Fire Destroys Classic Car Shop
If you are into classic cars you know that sometimes some of the coolest cars are in places hidden from view. Such was the case with Werke Classic Coach in Charlton, MA. Gary Cove had been down a dead end alley for over 22 years working on and collecting what some might call priceless cars. The shop was in an old 1800s mill, which added ambiance and provenance to the atmosphere, but an old wooden structure does have a downside. On July 26th, 2012 Gary found out the downside of a 19th Century wood building when fire broke out at the other end of the building, not in his shop, but connected to it. The cause of the fire is under investigation but the fingers are being pointed at a chop shop in the front of the building. Apparently the chop shop would bring cars in and cut them up for parts, sending the parts overseas. The wood structure didn’t lend itself well to such an operation. The Coves complained to everyone, the landlord, the authorities, all to no avail. A little legwork on the part of the authorities could have saved not only a historic mill but also lots of classic cars.
Luckily, Gary’s son Brandon Cove was working late when the fire broke out and had about an hour to watch the fire spread. It turned out to be the Golden Hour, Brandon’s quick thinking saved a Mercedes-Benz 300SL Roadster and a real Shelby Cobra. Brandon remembers the fire moving like this,
“A little under an hour, it just kept getting bigger and worked its way down.”
If you were on-site you would have been re-assured, there are two fire hydrants in front of the building.
“None of the hydrants were working,” Brandon sadly recalls. “We were always told to keep them open, because they worked.”
When asked why they weren’t working Brandon had this to say,
“I’ve heard a bunch of speculation, they didn’t touch them during the fire. The town had opted to not make some sort of repair, the army core of engineers said it needed a $15,000 repair.”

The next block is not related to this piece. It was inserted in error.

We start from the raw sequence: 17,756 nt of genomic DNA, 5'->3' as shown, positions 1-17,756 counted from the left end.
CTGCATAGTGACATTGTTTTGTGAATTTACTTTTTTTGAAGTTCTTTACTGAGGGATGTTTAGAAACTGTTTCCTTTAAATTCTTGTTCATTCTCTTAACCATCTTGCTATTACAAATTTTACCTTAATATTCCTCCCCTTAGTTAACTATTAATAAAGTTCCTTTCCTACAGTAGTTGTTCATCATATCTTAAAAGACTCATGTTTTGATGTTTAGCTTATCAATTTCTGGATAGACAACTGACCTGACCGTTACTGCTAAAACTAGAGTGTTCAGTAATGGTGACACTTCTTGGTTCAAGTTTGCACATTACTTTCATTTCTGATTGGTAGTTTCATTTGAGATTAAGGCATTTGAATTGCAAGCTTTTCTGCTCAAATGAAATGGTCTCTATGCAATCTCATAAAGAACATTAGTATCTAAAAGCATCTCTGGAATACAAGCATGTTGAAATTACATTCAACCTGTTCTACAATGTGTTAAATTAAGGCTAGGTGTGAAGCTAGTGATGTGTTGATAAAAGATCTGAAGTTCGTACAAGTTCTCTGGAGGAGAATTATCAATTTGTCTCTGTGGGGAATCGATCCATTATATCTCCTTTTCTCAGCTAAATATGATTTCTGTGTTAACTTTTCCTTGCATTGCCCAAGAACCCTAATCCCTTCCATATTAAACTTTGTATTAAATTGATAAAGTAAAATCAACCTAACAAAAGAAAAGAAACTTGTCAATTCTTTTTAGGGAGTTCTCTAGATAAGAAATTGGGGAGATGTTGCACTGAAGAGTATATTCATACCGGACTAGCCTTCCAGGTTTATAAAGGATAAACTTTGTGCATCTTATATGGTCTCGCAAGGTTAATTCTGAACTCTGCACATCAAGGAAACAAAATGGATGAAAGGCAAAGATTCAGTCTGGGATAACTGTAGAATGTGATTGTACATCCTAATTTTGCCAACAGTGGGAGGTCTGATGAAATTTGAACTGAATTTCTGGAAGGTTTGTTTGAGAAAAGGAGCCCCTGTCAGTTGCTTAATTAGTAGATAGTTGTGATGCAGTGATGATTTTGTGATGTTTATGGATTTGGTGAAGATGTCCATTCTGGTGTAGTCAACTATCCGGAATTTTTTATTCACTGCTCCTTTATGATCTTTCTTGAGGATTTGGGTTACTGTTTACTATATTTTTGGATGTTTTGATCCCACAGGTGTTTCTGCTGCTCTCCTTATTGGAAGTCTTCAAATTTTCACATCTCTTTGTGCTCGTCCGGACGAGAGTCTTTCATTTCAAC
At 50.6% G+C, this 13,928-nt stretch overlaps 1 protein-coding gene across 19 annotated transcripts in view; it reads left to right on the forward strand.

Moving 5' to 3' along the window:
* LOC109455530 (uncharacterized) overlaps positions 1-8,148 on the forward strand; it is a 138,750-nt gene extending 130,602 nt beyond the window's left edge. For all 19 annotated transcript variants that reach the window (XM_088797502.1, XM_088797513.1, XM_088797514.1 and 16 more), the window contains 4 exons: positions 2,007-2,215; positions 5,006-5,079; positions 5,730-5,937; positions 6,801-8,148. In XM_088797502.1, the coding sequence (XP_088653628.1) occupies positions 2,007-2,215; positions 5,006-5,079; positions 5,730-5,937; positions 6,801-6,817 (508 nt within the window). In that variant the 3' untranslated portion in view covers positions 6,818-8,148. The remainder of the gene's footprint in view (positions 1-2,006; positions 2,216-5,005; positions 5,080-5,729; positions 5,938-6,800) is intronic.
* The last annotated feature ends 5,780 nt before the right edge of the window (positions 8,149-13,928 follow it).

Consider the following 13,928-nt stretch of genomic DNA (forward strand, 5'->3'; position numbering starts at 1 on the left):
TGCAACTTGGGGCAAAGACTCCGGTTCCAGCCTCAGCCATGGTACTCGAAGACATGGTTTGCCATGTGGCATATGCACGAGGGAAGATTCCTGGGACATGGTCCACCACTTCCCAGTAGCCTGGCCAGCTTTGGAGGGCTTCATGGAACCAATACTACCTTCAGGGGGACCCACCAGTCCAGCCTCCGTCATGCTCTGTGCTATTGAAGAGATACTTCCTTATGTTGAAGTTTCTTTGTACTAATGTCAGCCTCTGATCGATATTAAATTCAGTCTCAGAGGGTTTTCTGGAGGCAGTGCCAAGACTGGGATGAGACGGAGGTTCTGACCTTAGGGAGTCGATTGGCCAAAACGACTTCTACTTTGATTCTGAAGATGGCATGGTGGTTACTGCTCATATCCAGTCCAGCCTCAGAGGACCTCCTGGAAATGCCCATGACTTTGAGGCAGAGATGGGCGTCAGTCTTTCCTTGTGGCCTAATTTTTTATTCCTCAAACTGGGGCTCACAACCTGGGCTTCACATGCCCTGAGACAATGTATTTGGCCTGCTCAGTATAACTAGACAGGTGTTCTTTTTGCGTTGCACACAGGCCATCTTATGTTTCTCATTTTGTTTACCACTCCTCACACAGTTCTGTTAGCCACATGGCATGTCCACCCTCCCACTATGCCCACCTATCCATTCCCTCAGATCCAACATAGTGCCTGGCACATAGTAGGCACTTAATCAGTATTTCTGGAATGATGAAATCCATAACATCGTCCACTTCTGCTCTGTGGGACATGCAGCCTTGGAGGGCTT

So the town’s decision to not repair the water flow to these hydrants had resulted in hundreds of thousands lost in classic cars and parts.
Many of the cars were un-recognizable, ruined were the following:
1964 Porsche 356 SC
1966 Porsche 911
1970 Porsche 911E
1971 Mercedes-Benz 280SL
1969 Jaguar XKE
1973 Jaguar XKE V12
1933 Rolls-Royce 20/25
1971 Mercedes-Benz 280SL
1971 Porsche 911 RS Clone
We can thank Brandon’s quick thinking for the saving of the following cars:
Mercedes-Benz 300SL Roadster
1964 Alfa Romeo Sprint Speciale
AC Shelby Cobra Race Car
Even though the cars that were saved made it out, not all their parts did.
“The 300SL wasn’t that bad. The only scary thing about the SL was all the door handles, bumpers, grill, windshield frame were all gone, thank God the engine was in it.”
I asked if he thinks any of the parts may be salvaged. Brandon was optimistic but also realistic.
“We’ll see when we dig up the rubble, if we find a quarter of the trinkets we’ll be happy.”
The SL was not the only priceless car saved. Brandon explains,
“There was a Shelby Cobra saved, a real one, an AC 289 Factory Race Car. I rolled it out, by myself, the adrenaline, and got an Alfa Romeo out.”
While there were other people on the scene, Brandon was on his own to save what he could. The fire fighters did have him sign a waiver of some sort.
“They made me sign some paper real quick, they didn’t even want me to go in. My thoughts were, if something happens and this wall comes down, between the 300SL and the Cobra, that’s probably 1.5 million worth of cars. I got those two cars out and those two cars probably represented more that everything that’s in there now.”
While a few of the most desirable cars were saved many that were destroyed were Gary’s personal cars, his collection from 40 years of cool cars passing through his place. While he will probably get insurance money on some of them how do you replace a 1970 Porsche 911E with 48K original miles? Or a 1966 Porsche 911 in a super rare color?
Gary must have brought Brandon up right, in terms of the customer is always right, because he saved their cars while the Cove cars perished in the fire. That’s something you don’t see often these days, integrity in business, luckily for the owners of the cars saved Brandon thought of them first.
While the old shop is a total loss, the Cove Family has plans to move to a new shop and get up and running again soon. The good news is they have a solid team in place and will survive and probably flourish again in the new spot. We wish the best for them.
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